Latest development: Windows machine wants a startup password. Apparently some helpful Indian cold-caller set the syskey password, and it isn't "123" nor even "12345".
And the Windows restore console ain't gonna work, 'cause it wants the password too.
Booting from System Rescue CD lets me run chntpw, which thinks SAM isn't encrypted, so there's that. But... it doesn't remove the syskey password.
Currently backing up everything, after which I'll see if I can do anything useful at the Linux level with maybe a sufficiently old restore point.
Public Service Announcement
Folks, if you get a call from someone claiming to be from Microsoft, or Urgent Tech Support, or whatever, and offering to fix the problems with your computer, there's only one correct response. See if you can figure out which one it is:
- Shoot him.
- Send Foamy the Squirrel to visit him, with a spray bottle of [organometallic compound guaranteed to kill the target after several months of more pain than you can possibly imagine].
- KILL IT WITH FIRE!
- Take off and nuke the site from orbit.
- Give your best evil laugh, and hang up.
- EXTERMINATE! EXTERMINATE!
In principle, all of these are perfectly valid, but in practice only one works over the phone.
If you have access to intercontinental weapons, there may be more options available.
Update: Found a restore point from a few days ago, with filenames ending in _SAM, _SYSTEM, and so on. Copied the ones for SYSTEM and SECURITY to those names under WINDOWS/system32/config, stripping away the prefixes. System boots OK, with no demand for a system password. For some reason, icons were hidden, but right-clicking on the blank desktop gets a little menu that includes an option for making the icons come back. So, I think they're back on the air. Running one security scan now; will leave MalwareBytes running when I head home.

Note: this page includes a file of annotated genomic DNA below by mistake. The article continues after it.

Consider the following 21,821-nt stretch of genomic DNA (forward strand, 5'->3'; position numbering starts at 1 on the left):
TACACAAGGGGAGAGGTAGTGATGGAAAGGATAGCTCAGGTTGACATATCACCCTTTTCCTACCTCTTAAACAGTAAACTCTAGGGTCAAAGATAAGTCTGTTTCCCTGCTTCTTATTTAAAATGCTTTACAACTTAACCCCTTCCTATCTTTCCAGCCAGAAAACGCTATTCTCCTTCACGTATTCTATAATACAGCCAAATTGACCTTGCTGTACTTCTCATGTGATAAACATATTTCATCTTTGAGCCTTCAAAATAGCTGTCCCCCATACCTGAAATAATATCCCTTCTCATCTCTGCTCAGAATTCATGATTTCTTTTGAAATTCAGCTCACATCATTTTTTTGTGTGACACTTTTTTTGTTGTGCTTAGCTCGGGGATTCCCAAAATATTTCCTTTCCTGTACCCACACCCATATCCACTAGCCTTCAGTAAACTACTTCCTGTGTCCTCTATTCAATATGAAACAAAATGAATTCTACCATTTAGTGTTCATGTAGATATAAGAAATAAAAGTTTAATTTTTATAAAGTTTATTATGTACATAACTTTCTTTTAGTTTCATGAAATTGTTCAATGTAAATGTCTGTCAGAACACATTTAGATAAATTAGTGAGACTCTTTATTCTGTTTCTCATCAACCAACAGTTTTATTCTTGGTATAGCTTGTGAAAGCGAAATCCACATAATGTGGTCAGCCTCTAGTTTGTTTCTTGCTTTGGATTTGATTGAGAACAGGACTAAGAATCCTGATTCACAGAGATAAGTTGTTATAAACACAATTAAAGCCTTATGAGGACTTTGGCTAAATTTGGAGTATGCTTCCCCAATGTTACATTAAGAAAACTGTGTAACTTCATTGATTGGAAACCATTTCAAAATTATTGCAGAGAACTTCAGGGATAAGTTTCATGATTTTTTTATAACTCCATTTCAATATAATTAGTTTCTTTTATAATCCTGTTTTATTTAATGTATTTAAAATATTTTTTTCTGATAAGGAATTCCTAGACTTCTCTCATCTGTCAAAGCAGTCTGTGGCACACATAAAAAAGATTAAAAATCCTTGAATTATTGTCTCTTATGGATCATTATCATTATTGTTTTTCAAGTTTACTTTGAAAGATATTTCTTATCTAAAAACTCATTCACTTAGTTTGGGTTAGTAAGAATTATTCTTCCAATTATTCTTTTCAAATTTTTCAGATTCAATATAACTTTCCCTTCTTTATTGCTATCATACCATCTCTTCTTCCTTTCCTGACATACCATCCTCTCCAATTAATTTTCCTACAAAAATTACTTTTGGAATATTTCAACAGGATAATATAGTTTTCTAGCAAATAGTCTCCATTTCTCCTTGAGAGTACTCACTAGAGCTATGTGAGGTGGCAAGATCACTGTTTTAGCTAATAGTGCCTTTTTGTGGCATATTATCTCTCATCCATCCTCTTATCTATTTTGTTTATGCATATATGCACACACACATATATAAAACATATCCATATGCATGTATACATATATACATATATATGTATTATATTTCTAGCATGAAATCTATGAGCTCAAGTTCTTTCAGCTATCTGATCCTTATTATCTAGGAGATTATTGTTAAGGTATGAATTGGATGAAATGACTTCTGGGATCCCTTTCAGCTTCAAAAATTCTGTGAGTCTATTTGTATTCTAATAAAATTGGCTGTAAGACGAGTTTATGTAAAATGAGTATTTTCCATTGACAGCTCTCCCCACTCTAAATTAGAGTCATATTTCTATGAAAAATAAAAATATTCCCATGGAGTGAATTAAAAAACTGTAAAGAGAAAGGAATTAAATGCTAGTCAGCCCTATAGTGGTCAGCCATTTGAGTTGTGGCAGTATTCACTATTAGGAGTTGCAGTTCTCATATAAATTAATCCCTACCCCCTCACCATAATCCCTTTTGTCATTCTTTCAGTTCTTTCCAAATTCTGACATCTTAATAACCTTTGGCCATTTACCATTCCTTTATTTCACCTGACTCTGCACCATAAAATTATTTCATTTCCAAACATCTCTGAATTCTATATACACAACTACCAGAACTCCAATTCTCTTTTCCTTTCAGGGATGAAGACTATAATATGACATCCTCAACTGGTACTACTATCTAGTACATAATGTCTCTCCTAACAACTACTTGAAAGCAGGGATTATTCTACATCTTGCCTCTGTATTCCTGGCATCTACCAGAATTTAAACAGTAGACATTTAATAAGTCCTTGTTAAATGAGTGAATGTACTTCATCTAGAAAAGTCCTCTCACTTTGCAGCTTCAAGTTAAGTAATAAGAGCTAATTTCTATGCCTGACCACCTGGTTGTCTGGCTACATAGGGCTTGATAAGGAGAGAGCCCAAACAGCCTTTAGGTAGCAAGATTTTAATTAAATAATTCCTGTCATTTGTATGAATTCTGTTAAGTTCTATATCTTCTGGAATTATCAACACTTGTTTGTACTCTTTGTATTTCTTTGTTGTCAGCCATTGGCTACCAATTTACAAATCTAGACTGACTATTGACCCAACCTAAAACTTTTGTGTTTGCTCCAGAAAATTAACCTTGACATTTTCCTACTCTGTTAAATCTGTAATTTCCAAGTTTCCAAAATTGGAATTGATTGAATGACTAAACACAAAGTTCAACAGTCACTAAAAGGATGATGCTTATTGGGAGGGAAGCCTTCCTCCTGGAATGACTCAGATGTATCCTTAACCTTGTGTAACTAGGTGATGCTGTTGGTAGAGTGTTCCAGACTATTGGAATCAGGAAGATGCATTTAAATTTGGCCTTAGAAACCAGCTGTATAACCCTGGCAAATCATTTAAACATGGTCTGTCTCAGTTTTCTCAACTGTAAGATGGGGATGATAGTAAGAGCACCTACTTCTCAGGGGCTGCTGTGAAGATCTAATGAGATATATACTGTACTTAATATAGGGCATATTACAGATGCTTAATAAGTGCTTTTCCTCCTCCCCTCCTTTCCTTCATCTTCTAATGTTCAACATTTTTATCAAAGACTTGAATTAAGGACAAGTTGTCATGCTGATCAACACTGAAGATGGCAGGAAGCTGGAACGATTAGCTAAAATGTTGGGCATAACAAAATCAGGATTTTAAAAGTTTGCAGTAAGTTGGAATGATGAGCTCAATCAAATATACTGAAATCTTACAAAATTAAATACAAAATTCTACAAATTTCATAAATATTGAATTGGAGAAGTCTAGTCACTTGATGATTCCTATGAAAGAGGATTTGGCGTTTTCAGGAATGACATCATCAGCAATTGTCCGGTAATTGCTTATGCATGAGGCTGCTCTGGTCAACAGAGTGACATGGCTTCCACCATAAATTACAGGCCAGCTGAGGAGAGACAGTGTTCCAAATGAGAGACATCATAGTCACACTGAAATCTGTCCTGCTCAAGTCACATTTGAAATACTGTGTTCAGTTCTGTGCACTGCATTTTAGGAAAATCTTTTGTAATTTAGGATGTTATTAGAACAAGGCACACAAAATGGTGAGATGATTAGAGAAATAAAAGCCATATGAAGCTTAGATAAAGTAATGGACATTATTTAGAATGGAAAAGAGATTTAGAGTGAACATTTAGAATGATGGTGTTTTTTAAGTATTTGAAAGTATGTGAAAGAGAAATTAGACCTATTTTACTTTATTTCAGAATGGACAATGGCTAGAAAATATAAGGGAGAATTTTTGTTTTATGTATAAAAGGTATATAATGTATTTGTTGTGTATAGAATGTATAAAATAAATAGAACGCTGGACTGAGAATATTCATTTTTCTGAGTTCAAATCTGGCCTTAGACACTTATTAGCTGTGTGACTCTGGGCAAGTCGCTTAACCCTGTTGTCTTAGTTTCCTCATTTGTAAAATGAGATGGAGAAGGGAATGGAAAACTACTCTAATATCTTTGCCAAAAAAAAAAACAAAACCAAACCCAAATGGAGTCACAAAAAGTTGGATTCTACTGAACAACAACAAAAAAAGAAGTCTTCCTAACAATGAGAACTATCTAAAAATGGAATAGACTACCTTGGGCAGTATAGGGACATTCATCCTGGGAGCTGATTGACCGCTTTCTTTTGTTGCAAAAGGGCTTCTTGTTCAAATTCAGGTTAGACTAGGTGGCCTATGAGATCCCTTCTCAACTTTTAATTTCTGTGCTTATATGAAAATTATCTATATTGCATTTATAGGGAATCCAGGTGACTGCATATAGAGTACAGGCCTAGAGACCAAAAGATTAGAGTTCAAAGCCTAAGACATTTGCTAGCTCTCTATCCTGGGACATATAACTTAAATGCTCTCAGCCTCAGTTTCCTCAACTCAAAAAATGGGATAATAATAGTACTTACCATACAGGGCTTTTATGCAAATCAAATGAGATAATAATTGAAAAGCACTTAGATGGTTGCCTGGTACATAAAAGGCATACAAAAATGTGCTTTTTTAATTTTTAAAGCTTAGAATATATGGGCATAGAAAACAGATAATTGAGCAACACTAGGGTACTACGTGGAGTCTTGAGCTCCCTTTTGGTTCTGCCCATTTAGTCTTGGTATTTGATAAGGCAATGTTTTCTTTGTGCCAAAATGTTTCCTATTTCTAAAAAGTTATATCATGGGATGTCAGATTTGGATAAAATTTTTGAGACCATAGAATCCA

Update 2: Perhaps the identity of the scammers could be determined from the payment processor. Jurisdiction might be a problem in doing anything about them, but... given how prolific they are, and the global reach of their scam, surely they've hit friends and family members of A Certain Type Of People. So... identity, some plane tickets, a few honked-off SpecOps types of whatever nationalities, and maybe the scam would suddenly become less popular?
Update 3: It's come to my attention that the scammer gangs have an initiation ritual that involves cursing the names of several deities, including Allah. And the cubicles where the phone workers sit are provided with whackable stress-relieving dolls in the likeness of the Prophet. Just sayin'.
Update 4: Seems some Indian-accented scammer (not necessarily this particular villain) is giving out a phone number with a 510 area code, i.e., somewhere in the vicinity of Fremont, California. Does that mean they're in U.S. jurisdiction? Alas, no. One of the wonders of this modern era is that the area code of a phone number no longer has any connection to the location where it actually rings. Aside from cellphones, there's VOIP, which allows you to pack up your local number (even from an area code where you've never been) and have it reach you anywhere that you can get an Internet connection. This has legitimate uses; I figure if I do relocate, I'll take along the 408 number I've had since 1988, as well as getting one that's local to the destination, since retaining the old number will make it easier for people from my distant past to find me, and it saves the bother of trying to contact everyone who might have my current number and update them. But, it also helps distant evildoers create the aura of comforting locality.